After a refreshing morning, we made some empty stomachs very happy with this Thai food. 

We then did a whole lot of this until we had to pack our bags and head back to 'real life' in Feng Yuan.

Tuesday, June 8, 2010

me speak-a chinese-a

Donghai Daxue (Univeristy) has unique architecture designed from the Qing Dynasty period

I've been studying at Donghai University in Taichung, Taiwan for 4 months now and I can't believe it's time to say goodbye. Susan and I have had (good) memories: missing/barely making transportation; dedicating 5 hours every Thursday (3 hours for bus and train rides, 2 hours for class); our teacher telling us that 'he's too kind' (in Chinese) b/c he tells us we speak well (in essence, we don't speak as well as he gives us credit for). 

Susan and I soaking in all the Chinese we can in class with Lin Laoshi (Lin teacher). 

Susan and I are the only students during our 2 hour class. In February, we decided we'd focus on learning how to speak Mandarin rather than be overwhelmed by reading and writing characters. One of the tricky parts about the language is that it's written language (traditional characters) has no phonetic equivalence. So, you can't look at a character and sound out a word. This is one of the reasons why Taiwanese and Chinese students spend many hours in school, because they have an unbelievable amount of characters to memorize. It even comes down to the stroke order of the character. My students complain about being teased if they write their characters with the wrong strokes.

The University was founded by Methodists missionaries in 1955 (which is unique because most Taiwanese are Buddhists/Daoists). The beautiful Luce Memorial Chapel, designed by the noted architect I.M. Pei, lies in the middle of campus. 

This language is challenging! To help, Taiwan has developed a national writing system that allows for phonetic pronunciation called ba, pa, ma, fa (looks like this: ㄅㄆㄇㄈ). Yep, I didn't learn that either but my fellow Donghai colleagues, Amy and Whitney, did and they enjoy it. I chose to learn pīnyīn, which is used in Taiwan and China. This is the phonetic spelling of the sounded word but this still isn't easy. For example: the pīnyīn letter x (which is used often) sounds like the English "ch" as in "church", but without the "t"-sound at the beginning. It's pronounced with the tip of the tongue close to or touching the back of the upper front teeth. All of the words have a difficult Roman phonetic spelling, which is different from what English speakers are used to.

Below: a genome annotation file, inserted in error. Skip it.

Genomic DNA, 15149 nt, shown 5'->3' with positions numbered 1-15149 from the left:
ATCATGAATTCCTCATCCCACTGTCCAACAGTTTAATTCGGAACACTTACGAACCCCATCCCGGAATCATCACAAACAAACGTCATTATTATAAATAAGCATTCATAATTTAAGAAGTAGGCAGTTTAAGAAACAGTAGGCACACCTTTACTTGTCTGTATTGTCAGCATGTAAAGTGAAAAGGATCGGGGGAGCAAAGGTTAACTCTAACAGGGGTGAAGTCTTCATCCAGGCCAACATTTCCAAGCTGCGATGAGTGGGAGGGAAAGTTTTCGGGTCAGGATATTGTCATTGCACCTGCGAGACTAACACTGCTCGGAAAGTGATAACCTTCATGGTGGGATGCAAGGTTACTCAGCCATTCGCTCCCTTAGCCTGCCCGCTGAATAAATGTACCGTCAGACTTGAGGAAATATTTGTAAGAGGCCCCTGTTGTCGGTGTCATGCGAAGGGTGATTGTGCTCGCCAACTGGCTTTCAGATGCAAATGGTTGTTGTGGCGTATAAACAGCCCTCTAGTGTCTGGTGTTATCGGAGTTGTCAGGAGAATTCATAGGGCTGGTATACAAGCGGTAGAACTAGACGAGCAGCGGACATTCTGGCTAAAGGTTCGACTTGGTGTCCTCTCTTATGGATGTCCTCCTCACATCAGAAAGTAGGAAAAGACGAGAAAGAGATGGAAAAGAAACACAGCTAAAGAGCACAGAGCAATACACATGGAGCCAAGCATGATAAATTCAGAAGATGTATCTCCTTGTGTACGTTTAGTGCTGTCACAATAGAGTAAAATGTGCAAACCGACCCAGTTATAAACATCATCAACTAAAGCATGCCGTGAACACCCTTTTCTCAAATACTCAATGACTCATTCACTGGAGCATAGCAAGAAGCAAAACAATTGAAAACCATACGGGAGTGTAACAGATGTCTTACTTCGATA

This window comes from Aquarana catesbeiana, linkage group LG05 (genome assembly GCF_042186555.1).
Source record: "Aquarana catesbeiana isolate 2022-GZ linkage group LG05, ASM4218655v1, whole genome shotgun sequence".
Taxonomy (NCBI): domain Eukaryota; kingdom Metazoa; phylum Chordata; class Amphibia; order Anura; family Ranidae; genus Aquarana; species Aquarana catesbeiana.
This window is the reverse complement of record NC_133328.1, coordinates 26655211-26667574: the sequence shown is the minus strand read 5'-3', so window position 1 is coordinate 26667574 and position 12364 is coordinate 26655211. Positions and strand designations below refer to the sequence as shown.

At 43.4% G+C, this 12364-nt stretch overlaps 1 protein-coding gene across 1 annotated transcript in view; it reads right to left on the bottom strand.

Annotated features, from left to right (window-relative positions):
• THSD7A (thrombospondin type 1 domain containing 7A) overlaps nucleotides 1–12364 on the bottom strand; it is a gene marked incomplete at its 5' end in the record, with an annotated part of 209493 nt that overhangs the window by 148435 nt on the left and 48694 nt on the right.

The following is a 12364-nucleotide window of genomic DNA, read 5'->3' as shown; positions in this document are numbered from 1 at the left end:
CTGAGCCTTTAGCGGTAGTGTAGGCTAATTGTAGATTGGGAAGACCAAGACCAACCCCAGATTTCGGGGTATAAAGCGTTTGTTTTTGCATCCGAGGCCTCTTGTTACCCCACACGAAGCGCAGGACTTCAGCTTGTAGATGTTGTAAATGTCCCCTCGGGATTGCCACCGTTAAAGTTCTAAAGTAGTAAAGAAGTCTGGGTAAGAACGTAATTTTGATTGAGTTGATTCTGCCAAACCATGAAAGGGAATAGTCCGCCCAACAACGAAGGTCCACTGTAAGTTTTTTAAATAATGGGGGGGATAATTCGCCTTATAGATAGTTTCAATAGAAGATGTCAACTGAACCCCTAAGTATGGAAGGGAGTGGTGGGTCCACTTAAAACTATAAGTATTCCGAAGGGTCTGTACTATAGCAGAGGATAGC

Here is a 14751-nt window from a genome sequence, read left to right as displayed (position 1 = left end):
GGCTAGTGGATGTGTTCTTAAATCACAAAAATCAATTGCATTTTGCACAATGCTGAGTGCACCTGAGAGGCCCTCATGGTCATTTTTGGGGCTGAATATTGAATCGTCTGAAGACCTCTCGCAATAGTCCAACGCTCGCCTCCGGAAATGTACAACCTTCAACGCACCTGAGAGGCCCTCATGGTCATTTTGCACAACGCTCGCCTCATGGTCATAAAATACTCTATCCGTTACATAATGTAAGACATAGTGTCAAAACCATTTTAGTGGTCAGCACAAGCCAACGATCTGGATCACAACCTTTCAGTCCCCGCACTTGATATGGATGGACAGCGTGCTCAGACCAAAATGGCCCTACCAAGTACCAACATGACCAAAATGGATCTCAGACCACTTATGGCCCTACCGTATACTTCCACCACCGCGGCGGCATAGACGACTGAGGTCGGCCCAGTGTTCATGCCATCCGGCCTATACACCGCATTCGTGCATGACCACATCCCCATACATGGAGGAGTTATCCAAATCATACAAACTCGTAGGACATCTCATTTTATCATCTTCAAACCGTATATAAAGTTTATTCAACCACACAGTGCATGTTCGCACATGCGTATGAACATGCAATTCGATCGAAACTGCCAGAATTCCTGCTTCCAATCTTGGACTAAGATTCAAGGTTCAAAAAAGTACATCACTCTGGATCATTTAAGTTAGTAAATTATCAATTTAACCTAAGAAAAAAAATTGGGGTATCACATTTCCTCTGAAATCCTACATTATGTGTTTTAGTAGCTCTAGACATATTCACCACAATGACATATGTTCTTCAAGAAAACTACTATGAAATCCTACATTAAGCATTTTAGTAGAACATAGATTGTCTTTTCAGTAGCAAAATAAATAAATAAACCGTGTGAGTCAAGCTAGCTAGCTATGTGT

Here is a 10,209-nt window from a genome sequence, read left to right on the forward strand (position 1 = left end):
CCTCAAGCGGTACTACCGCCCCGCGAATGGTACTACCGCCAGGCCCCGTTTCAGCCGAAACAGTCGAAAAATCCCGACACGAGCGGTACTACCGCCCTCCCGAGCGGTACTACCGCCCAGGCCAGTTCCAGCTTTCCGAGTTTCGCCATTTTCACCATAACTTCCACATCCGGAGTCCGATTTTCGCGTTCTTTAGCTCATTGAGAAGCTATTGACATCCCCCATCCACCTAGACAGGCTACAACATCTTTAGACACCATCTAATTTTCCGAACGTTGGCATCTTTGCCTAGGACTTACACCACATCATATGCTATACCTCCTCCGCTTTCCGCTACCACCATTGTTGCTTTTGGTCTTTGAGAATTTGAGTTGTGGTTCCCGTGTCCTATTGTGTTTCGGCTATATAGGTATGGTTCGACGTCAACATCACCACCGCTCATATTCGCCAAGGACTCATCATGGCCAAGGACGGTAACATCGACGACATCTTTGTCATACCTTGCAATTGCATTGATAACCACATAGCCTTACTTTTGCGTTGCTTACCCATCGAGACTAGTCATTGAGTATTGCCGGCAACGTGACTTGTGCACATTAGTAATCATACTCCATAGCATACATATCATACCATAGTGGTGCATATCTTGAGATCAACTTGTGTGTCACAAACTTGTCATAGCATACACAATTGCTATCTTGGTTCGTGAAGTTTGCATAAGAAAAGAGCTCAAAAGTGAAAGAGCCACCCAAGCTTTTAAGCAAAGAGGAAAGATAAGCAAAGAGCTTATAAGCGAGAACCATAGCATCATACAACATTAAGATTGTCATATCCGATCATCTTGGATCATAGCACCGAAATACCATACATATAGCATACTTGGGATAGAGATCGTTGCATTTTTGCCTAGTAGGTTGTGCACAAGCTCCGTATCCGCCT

And goodness, I haven't even talked about tones yet! All I have to say is that's the hardest factor about speaking Mandarin. You can have the word right but if you say it with the wrong intonation (tone), the locals do not understand

It's interesting to be a small part of the campus life in Taiwan. 

I've had a great time trying to speak to the Taiwanese people. Of course there have been some slips while out on the streets like: saying pee instead of thank you, I want dumplings instead of I want sleep, or a curse word instead of the verb 'to look'. But, I've appreciated the locals patience to listen and try to understand; they are special people!

Donghai's architecture looks similar to Japanese style because of the Qing Dynasty's influence.

 It feels like I am just starting to get the hang of Mandarin just as my time is coming to an end. I hope to use it again someday, but for now, my next goal will be mastering the Slavic language, Russian!

More photos of my beautiful campus in Taichung, Taiwan: